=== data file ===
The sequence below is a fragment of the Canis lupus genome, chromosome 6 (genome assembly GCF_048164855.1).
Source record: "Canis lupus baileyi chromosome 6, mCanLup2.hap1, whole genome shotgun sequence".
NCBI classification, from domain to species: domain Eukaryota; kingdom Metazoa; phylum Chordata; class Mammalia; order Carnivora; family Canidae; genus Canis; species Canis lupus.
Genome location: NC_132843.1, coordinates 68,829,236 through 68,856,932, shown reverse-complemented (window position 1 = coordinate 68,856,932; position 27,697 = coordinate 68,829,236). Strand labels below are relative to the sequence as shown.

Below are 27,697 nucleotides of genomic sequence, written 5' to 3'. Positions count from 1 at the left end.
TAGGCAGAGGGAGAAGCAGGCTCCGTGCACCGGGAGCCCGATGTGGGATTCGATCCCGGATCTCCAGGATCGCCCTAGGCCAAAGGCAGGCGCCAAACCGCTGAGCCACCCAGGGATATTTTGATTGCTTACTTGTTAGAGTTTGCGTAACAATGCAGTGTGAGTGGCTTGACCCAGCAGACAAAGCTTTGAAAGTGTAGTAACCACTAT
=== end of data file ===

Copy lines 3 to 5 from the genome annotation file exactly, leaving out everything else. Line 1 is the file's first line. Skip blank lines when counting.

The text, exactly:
NCBI classification, from domain to species: domain Eukaryota; kingdom Metazoa; phylum Chordata; class Mammalia; order Carnivora; family Canidae; genus Canis; species Canis lupus.
Genome location: NC_132843.1, coordinates 68,829,236 through 68,856,932, shown reverse-complemented (window position 1 = coordinate 68,856,932; position 27,697 = coordinate 68,829,236). Strand labels below are relative to the sequence as shown.

Below are 27,697 nucleotides of genomic sequence, written 5' to 3'. Positions count from 1 at the left end.